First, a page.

I noticed something recently. It’s been a while since I did mini reviews, most of my posts nowadays are either proper reviews or book tags, for shame. So I decided to get back to this for a bit of a change.
This time I am bringing you the absolutely delightful tale from a post-apocalyptic earth about a woman who work even after the apocalypse happened. A millennial’s delight with its fatalistic humor and serious moments, Severance by Ling Ma is seriously well written. Then we come to the slightly disappointing tale of two best friends who want to be something more and somewhere along everybody lost the plot. Or at least, that’s what it felt like to me with Kheryn Callender’s This Is Kind of an Epic Love Story. Oh, well. Then last but not the least comes Running with Lions by Julian Winters, this one warmed my cold, cold soul. Seriously, it’s such a wholesome book with tiny flaws. Seriously, go read it.
So, here are the mini reviews, hopefully they are actually mini-sized.
Severance by Ling Ma
An offbeat office novel turns apocalyptic satire as a young woman transforms from orphan to worker bee to survivor
Candace Chen, a millennial drone self-sequestered in a Manhattan office tower, is devoted to routine. With the recent passing of her Chinese immigrant parents, she’s had her fill of uncertainty. She’s content just to carry on: She goes to work, troubleshoots the teen-targeted Gemstone Bible, watches movies in a Greenpoint basement with her boyfriend.
So Candace barely notices when a plague of biblical proportions sweeps New York. Then Shen Fever spreads. Families flee. Companies halt operations. The subways squeak to a halt. Her bosses enlist her as part of a dwindling skeleton crew with a big end-date payoff. Soon entirely alone, still unfevered, she photographs the eerie, abandoned city as the anonymous blogger NY Ghost.
Candace won’t be able to make it on her own forever, though. Enter a group of survivors, led by the power-hungry IT tech Bob. They’re traveling to a place called the Facility, where, Bob promises, they will have everything they need to start society anew. But Candace is carrying a secret she knows Bob will exploit. Should she escape from her rescuers?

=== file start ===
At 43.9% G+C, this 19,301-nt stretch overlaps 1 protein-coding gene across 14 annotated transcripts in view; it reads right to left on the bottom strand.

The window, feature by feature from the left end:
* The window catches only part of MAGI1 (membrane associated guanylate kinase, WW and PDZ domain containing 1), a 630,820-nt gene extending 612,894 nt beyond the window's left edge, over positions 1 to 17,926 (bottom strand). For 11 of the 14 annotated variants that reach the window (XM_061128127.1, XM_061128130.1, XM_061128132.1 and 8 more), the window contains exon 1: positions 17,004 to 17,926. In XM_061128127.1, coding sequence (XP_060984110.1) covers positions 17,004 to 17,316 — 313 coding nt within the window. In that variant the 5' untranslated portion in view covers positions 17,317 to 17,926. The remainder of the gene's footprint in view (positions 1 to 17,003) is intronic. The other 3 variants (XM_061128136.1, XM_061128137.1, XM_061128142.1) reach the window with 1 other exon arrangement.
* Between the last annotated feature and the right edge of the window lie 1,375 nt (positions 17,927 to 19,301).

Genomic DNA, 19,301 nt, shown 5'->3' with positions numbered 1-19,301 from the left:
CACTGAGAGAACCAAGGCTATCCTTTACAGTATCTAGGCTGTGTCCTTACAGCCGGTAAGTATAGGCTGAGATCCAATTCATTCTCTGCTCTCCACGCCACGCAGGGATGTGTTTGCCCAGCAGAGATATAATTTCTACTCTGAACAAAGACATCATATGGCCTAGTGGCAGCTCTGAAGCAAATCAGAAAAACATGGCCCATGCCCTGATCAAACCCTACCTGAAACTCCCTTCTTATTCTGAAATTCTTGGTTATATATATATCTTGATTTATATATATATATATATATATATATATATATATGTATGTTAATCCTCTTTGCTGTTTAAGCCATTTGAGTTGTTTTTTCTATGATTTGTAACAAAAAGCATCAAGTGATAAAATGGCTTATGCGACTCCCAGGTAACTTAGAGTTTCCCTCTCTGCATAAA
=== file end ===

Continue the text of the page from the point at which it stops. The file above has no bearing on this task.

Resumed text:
A send-up and takedown of the rituals, routines, and missed opportunities of contemporary life, Ling Ma’s Severance is a moving family story, a quirky coming-of-adulthood tale, and a hilarious, deadpan satire. Most important, it’s a heartfelt tribute to the connections that drive us to do more than survive.
Things I Liked:
- The atmosphere of the book throughout, seriously, the way Ling Ma writes this novel is absolutely amazing. From jumping the scenes between the past and the future. It’s done so well and at no point did I feel like stopping.
- The sense of humour in this one is pretty much right up my alley. The fatalistic yet relatable mentality of millennials everywhere.
- The fact that the Shen fever epidemic is such a good metaphor for life nowadays. No, seriously, you’ll get it once you read it. This was made for people like me.
Things I Disliked:
- I think if I had one thing I wasn’t happy with, it would be the last part of the book. It was such a let down compared to the rest of the book.
- I wish it was a bit longer? I mean, despite me not being overly happy with the part near the end, I do wish it was longer.
This Is Kind Of An Epic Love Story
by Kheryn Callender
A fresh, charming rom-com perfect for fans of Simon vs. the Homo Sapiens Agenda and Boy Meets Boy about Nathan Bird, who has sworn off happy endings but is sorely tested when his former best friend, Ollie, moves back to town.
Nathan Bird doesn’t believe in happy endings.
Although he’s the ultimate film buff and an aspiring screenwriter, Nate’s seen the demise of too many relationships to believe that happy endings exist in real life.